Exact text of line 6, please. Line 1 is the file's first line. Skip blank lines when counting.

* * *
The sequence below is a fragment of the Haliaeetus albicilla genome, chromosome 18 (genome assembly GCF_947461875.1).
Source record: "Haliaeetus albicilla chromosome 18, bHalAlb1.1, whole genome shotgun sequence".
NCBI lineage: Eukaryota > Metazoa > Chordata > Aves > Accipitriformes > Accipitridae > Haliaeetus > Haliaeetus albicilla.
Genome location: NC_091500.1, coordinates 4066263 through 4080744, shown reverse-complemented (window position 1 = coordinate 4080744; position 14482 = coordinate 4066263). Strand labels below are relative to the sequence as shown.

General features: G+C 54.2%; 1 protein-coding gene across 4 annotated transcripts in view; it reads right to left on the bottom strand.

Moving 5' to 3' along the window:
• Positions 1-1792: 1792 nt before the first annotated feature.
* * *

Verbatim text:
Moving 5' to 3' along the window: